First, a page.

My opinion is this: To the degree that we are able to understand the personal dimension of God we may only use concepts out of our own personal experience. And further: To the degree that it is useful in our current condition to understand the personal dimension of God concepts out of our own personal experience are entirely sufficient. – In this sense, I say, dogma of the Trinity far from being mysterious is a way to understand our own personal reality.

    This leaves only two concepts in your list which are not clear. I am not sure about the relevance of the claim that the three hypostases are of the same “substance” – perhaps it is meant in the old ontological sense of fundamental nature, or perhaps it is used to express the fundamental unity of the Trinity in the sense that one hypostasis cannot exist indeed has no meaning without the others. As for “hypostasis” its literal meaning is “what stands beneath”, what we today might call “necessary element of an entity’ss basic structure”. Like: input, processing, and output are the three hypostases of any information processing mechanism.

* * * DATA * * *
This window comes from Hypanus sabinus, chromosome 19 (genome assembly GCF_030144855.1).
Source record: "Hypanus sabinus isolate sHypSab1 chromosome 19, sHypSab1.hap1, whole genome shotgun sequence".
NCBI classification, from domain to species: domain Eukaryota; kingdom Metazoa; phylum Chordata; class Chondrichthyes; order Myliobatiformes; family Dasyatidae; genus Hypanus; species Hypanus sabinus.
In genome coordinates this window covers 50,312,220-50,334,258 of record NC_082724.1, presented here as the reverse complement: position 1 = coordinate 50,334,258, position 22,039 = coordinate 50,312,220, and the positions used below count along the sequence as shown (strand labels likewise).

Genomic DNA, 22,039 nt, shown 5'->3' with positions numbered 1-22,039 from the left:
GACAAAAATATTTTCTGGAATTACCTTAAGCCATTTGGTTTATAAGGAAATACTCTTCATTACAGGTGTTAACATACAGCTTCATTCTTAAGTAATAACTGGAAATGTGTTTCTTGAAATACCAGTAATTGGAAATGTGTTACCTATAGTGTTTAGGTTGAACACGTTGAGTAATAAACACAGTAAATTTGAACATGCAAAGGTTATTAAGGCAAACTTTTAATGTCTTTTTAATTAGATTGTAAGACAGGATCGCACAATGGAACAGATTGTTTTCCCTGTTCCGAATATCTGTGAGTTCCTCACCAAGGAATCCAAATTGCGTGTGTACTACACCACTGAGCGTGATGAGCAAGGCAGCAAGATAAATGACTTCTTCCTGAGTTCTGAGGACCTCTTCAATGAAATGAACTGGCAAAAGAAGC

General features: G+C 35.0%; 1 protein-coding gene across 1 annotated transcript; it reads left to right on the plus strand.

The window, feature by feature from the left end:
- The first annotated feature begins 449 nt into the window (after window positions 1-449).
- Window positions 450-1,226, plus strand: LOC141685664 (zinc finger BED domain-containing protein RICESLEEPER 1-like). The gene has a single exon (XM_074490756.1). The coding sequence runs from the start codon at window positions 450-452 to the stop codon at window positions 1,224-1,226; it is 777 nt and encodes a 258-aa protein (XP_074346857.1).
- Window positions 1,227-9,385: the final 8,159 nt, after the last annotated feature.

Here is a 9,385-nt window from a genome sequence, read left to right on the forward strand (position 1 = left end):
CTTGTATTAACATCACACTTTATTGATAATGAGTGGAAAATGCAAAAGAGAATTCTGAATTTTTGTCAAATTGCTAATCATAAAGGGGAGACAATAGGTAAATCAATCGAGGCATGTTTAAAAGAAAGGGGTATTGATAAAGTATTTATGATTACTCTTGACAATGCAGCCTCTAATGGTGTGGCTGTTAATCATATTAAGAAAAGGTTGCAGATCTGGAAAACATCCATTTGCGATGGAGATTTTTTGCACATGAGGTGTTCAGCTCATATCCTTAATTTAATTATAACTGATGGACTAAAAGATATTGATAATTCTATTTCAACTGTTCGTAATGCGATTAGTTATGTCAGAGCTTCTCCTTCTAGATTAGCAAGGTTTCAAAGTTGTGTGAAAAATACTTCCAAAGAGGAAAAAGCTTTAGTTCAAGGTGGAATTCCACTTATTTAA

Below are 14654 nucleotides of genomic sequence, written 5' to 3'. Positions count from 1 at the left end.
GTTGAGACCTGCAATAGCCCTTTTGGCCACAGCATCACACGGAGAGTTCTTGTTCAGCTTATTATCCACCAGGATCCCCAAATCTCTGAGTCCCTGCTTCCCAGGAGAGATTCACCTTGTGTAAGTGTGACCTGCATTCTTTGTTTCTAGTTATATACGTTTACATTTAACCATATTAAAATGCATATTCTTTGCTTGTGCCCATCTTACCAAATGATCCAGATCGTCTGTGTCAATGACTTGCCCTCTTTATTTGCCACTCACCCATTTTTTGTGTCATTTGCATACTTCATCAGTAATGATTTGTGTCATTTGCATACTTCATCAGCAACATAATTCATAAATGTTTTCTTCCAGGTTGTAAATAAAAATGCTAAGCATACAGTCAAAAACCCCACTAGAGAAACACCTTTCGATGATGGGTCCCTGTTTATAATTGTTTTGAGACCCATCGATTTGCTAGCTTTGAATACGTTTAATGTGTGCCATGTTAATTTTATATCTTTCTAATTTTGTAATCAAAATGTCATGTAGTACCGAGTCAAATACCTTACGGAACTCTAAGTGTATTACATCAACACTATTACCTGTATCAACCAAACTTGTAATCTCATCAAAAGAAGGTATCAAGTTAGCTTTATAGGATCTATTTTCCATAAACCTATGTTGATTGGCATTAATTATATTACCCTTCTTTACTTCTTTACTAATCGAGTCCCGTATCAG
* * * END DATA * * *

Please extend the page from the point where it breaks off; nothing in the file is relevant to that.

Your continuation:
Bradley Bowen said: “My presumption is that a person can have only one mind and only one will, and no less than one mind and one will.

    Right. And a person can have only one perceptual experience, and no less than on perceptual experience. So here you have it: perception, mind, and will – the trinitarian structure of all persons. Further observe that none of these hypostases has independent existence, that each makes little sense without the other two, and of course that personhood does not obtain if one the three is missing, as you point out above.

  • http://www.blogger.com/profile/05211466026535549638 Bradley Bowen

    Dianelos,

    Thank you for patiently explaining and clarifying your views on the Incarnation and Trinity. I think I’m starting to understand your position.

    Your emphasis appears to be on the unity of God, and I think you believe that God is just one person, with just one mind, just one will, and just one perceptual experience.

    Your view appears to contradict the common Christian belief that God is three persons in one being. But as an atheist, I’m not a stickler about “Orthodoxy”, so I would not reject your viewpoint simply because it differs from a common Christian belief or from a traditional Christian belief.